LINGUIST List 5.1380

Fri 02 Dec 1994

Disc: Native speaker intuitions

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  1. Michael Kac, Intuition and Grammaticality
  2. "Margaret E. Winters, OF as a verb

Message 1: Intuition and Grammaticality

Date: Mon, 28 Nov 1994 19:50:58 Intuition and Grammaticality
From: Michael Kac <kaccs.umn.edu>
Subject: Intuition and Grammaticality


I was off the list when Marilyn Silva solicited the comments reported
in her recent summary; I had intended to respond to some of them,
but then lost the message through a blunder too embarrassing to
make public. Since then a couple of other postings have come in
which are relevant to what I wanted to say, so here it is.

One thought is relevant specifically to the control properties of *ask*.
I am among those for which this is a rigid object control verb if an
object is present (that is, for me, in *X asked Y to Z* only Y can be
construed as the complement subject). I have no doubts, however,
that there are genuine cross-speaker differences on this point; I can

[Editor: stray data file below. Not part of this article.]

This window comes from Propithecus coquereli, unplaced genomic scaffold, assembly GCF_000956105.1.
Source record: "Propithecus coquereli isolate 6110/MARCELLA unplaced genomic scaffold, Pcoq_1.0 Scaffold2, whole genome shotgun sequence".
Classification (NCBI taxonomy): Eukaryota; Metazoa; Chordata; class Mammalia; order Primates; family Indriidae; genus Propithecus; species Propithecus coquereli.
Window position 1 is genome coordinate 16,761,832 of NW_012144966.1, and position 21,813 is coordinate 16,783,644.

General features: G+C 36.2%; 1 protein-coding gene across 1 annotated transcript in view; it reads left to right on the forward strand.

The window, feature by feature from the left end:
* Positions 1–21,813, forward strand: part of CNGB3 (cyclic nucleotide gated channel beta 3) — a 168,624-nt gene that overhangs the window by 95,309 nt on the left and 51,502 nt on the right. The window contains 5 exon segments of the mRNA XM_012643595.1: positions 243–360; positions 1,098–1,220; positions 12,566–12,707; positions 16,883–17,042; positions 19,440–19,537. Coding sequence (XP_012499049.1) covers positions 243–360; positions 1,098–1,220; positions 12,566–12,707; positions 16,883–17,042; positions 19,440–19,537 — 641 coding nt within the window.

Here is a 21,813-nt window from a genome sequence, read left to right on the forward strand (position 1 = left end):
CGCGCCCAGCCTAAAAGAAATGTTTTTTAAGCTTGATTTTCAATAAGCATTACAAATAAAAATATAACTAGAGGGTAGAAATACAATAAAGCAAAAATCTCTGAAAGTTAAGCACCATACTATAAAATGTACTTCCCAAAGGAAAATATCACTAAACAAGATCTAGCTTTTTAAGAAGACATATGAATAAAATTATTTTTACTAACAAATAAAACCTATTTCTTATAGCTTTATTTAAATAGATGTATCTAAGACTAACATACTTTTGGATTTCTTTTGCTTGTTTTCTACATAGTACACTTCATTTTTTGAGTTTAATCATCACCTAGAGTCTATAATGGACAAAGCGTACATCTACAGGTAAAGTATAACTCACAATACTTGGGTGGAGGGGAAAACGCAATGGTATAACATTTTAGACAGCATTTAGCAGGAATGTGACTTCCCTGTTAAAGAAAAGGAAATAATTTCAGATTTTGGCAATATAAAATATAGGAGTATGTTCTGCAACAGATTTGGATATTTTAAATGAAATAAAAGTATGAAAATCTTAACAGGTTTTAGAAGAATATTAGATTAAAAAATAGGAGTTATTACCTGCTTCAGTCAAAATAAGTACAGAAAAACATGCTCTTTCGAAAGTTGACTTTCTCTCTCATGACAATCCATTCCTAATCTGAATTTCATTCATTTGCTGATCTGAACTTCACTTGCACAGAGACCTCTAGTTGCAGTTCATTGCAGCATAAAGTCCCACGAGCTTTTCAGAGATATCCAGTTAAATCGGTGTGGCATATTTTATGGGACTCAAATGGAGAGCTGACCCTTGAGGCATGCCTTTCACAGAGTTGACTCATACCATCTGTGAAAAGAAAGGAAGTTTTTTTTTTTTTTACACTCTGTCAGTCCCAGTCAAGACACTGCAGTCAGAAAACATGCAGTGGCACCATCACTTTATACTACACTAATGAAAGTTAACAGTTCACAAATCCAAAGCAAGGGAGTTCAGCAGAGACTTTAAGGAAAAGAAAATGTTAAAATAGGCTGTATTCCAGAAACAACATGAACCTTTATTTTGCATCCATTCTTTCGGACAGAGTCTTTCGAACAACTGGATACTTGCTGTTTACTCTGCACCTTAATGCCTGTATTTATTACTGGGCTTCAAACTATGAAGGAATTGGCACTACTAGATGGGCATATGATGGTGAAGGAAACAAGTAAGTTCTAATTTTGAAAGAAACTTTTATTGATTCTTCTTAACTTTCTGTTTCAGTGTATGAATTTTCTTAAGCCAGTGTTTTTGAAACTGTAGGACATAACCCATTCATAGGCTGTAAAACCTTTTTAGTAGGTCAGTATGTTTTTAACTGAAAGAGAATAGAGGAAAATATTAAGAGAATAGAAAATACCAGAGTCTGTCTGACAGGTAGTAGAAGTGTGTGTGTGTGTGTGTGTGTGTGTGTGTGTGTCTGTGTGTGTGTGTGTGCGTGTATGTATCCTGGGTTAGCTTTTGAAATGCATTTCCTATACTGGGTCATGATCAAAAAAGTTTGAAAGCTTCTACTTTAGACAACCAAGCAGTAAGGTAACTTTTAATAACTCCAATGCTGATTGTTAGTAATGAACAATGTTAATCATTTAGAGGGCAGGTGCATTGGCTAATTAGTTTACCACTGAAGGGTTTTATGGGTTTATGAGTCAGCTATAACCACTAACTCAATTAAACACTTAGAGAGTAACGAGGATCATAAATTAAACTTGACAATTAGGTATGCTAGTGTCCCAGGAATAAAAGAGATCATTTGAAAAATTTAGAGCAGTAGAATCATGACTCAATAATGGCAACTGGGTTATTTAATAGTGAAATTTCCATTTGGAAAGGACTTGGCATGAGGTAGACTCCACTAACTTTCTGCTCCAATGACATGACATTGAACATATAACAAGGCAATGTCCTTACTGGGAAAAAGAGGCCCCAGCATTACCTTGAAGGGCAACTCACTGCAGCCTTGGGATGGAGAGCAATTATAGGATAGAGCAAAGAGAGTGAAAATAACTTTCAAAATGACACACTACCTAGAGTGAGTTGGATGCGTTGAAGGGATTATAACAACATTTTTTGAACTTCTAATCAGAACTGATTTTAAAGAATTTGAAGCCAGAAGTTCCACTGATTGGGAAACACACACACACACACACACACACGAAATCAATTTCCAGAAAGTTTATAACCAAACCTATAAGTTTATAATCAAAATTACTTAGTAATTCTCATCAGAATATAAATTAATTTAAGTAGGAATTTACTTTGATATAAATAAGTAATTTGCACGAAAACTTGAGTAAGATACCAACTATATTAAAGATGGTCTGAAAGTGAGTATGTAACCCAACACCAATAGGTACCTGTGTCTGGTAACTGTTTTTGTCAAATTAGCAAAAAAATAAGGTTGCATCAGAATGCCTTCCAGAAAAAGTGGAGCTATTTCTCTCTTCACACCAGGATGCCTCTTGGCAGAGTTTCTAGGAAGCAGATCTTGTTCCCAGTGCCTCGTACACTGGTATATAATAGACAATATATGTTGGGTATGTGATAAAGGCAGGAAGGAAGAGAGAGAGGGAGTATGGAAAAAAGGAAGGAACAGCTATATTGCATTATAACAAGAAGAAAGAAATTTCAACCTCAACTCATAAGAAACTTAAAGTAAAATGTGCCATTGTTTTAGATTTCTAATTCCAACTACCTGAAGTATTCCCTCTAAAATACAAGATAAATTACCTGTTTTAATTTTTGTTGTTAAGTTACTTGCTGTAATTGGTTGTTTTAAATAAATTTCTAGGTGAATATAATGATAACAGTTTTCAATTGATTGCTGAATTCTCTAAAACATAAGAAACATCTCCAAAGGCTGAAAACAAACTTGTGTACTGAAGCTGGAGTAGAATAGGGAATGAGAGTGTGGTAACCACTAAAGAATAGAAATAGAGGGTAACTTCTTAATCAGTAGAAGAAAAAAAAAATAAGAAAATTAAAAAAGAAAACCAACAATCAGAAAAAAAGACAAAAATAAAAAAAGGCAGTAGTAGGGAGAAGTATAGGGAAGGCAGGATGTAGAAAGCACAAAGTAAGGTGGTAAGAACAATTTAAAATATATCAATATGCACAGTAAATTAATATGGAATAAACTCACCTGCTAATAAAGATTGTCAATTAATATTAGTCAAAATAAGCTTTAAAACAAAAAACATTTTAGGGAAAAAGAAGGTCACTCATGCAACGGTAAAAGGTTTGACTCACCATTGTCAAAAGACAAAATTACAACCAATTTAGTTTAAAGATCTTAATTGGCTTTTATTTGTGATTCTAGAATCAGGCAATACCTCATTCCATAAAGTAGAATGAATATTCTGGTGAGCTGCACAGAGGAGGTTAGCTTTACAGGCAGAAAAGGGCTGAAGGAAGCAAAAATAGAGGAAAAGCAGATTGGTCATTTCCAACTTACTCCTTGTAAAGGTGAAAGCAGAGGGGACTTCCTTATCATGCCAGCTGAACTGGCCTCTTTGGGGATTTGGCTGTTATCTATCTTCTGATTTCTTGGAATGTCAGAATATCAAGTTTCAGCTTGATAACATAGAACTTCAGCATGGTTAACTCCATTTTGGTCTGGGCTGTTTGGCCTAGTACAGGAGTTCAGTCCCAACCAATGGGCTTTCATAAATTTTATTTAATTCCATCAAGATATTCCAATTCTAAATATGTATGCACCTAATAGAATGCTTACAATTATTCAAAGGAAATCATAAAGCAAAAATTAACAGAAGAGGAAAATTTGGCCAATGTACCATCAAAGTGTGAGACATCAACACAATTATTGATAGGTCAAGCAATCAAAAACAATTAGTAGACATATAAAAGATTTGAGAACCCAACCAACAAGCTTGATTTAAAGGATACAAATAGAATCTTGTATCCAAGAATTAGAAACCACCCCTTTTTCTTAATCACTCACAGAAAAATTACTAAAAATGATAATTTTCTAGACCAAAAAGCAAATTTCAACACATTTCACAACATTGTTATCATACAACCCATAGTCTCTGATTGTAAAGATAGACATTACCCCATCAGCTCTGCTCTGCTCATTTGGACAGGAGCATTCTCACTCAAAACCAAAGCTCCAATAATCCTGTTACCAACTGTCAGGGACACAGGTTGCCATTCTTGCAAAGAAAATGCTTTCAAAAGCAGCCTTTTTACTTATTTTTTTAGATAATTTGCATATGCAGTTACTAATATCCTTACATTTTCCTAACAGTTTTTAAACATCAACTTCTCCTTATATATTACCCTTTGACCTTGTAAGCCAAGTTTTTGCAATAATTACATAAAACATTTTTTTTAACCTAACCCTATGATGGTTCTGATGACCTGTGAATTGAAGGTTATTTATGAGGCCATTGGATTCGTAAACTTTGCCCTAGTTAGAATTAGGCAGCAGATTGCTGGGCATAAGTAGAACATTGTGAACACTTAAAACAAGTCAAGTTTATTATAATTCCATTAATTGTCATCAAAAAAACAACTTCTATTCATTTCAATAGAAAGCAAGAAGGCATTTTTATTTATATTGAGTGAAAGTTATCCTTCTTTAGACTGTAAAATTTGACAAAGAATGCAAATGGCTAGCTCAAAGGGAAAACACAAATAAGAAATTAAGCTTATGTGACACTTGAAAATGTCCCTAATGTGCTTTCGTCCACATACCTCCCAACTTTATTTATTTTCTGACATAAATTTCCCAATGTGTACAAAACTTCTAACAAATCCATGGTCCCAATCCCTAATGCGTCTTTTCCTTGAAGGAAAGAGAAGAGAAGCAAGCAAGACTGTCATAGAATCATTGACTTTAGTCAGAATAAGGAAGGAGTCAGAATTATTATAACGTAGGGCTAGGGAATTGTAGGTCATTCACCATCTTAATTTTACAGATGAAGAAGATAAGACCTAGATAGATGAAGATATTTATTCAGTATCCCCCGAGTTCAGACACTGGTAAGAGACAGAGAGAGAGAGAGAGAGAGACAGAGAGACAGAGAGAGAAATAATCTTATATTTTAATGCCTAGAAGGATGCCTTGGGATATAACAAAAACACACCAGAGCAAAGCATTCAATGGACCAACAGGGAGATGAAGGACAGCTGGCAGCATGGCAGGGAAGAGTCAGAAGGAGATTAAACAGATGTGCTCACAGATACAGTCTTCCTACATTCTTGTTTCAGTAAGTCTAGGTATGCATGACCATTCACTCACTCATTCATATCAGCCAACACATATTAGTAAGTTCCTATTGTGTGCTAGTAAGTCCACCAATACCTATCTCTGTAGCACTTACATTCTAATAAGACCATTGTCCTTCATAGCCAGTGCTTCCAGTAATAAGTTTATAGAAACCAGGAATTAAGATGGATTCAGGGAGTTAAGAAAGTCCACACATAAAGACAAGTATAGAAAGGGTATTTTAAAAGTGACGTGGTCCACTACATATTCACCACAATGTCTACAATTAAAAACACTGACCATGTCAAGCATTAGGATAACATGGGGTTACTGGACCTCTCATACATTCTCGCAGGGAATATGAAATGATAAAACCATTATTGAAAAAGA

remember, for example, a conversation with a fellow graduate
student more years ago than I care to divulge having to do with
exactly this point. Although I *am* a syntactician, nothing that I hold
dear hinges on this particular example, so I think my judgement can
be taken at face value; and I share Wayne Lawrence's skepticism
about the effects of 'intuition fatigue'. My judgements are no less
firm for having thought a lot about examples like these.

I am also apparently immune to the alleged influence of pragmatic
factors, the force of which may, I think, have been overstated.. The
following pair of examples has been cited as evidence for the claim that such
 factors may influence interpretation:

 [1] The teacher asked the child to leave the room.
 [2] The child asked the teacher to leave the room.

To me, the only pragmatic effect discernible in regard to (2) is that
the sentence reports a somewhat improbable occurrence -- it doesn't